To write an effective eviction letter, it must contain the date of the original lease, the exact address of the property, current rent balance and past due date, number of days or due date to remit payment, and eviction notice. This notice must be personally served.
- Check your local laws for appropriate procedures
Many states such as California and Minnesota require landlords and property owners to file an unlawful detainer complaint in order to evict a tenant. This unlawful detainer complaint summarizes the landlord or property owner's issue in the court procedure. Be sure to check with the legal procedures of your state or county regarding eviction before taking action.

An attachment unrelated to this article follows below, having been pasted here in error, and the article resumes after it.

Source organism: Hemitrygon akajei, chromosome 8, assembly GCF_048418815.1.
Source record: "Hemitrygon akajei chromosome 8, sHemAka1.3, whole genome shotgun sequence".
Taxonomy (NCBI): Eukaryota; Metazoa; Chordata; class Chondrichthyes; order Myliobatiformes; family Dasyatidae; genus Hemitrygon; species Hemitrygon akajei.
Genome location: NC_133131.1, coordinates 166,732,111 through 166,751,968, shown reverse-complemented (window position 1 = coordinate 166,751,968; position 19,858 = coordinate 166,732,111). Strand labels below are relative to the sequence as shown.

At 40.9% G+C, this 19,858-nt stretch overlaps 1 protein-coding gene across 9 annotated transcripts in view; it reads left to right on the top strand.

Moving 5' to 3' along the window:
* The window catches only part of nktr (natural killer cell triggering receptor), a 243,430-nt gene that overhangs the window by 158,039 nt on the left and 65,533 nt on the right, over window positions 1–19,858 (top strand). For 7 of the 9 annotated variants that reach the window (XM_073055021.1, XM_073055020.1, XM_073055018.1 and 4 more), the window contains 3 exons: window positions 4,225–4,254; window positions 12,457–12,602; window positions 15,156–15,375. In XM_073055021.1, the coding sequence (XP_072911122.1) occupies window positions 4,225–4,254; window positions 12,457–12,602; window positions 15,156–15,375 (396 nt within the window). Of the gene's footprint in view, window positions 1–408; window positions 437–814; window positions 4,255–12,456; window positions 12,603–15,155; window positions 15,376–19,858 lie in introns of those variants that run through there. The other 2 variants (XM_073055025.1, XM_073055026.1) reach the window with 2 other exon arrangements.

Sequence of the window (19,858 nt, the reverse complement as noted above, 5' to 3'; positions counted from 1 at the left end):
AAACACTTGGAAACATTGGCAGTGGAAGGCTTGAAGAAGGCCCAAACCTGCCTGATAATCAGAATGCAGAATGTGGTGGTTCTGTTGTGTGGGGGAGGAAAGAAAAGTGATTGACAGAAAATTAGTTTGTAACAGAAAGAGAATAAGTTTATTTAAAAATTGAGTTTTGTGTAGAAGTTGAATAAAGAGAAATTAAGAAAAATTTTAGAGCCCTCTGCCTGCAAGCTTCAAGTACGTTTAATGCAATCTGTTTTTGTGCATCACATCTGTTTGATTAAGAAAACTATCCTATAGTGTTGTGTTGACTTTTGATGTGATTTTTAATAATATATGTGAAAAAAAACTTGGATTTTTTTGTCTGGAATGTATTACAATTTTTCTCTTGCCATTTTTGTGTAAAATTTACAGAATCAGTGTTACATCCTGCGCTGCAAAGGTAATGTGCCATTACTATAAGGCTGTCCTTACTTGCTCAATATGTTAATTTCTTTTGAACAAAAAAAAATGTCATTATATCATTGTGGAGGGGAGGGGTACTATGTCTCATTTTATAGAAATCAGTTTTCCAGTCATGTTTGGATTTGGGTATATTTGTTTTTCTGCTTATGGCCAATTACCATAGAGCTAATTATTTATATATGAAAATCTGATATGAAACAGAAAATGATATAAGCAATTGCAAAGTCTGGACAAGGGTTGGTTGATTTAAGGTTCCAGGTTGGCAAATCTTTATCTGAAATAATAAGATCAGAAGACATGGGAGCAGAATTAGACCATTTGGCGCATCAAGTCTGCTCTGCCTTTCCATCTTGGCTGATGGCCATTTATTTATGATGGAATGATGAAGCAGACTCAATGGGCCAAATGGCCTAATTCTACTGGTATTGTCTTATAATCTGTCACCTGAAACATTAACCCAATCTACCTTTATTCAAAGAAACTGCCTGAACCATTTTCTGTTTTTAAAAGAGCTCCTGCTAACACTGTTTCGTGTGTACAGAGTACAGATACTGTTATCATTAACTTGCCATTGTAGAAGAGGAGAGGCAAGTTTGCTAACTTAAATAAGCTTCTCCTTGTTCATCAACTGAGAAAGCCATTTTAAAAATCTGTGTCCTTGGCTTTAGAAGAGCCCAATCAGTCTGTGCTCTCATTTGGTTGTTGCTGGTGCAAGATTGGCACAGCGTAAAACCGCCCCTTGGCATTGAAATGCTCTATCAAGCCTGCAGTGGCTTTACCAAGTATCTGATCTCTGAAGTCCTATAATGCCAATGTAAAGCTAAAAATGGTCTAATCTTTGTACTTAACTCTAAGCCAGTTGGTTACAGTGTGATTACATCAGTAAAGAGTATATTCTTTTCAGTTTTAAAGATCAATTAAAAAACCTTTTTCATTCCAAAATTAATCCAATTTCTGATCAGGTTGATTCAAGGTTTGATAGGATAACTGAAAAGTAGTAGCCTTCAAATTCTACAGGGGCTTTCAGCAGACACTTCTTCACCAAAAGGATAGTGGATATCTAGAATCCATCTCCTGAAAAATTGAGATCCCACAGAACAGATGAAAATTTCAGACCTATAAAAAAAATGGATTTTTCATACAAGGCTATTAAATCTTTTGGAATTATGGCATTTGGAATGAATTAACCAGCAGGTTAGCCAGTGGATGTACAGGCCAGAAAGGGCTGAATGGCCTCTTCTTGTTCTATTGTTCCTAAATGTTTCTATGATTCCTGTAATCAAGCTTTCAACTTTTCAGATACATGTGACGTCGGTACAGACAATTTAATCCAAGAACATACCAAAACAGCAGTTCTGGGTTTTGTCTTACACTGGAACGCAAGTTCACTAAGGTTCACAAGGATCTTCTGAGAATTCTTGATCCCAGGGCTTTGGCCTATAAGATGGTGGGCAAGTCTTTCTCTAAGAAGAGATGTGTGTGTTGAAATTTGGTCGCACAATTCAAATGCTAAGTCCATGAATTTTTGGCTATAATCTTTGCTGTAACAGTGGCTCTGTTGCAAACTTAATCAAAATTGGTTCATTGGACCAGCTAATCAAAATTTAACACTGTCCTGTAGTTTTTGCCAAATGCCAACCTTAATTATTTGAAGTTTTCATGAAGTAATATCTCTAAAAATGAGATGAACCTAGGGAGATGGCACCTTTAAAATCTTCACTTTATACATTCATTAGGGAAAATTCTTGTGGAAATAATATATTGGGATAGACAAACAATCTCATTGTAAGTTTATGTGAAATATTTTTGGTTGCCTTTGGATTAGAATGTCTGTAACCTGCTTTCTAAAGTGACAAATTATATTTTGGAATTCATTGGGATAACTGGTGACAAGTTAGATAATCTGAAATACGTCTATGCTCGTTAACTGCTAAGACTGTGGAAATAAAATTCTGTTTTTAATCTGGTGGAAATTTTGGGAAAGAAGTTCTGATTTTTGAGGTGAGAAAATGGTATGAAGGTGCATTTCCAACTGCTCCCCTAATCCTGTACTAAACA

- Write the letter
The next step is to write an effective eviction letter. It is advised to include the date of the original lease (with a fully executed copy, if possible), the exact address for reference in the letter itself, the current balance and its past due date, the deadline to remit payment, and the eviction notice itself. Be sure to clearly state that the letter is an eviction notice for a fault such as past due rent.
- Serve the letter personally
After a proper letter has been drafted, it must be personally served on the defendant. Otherwise the tenants may say they never received the letter. Upon completion of the service, the server provides a document called Proof of Service, which must be filed in court as proof of service. In the state of California, tenants are allowed five days after a Writ of Possession is issued.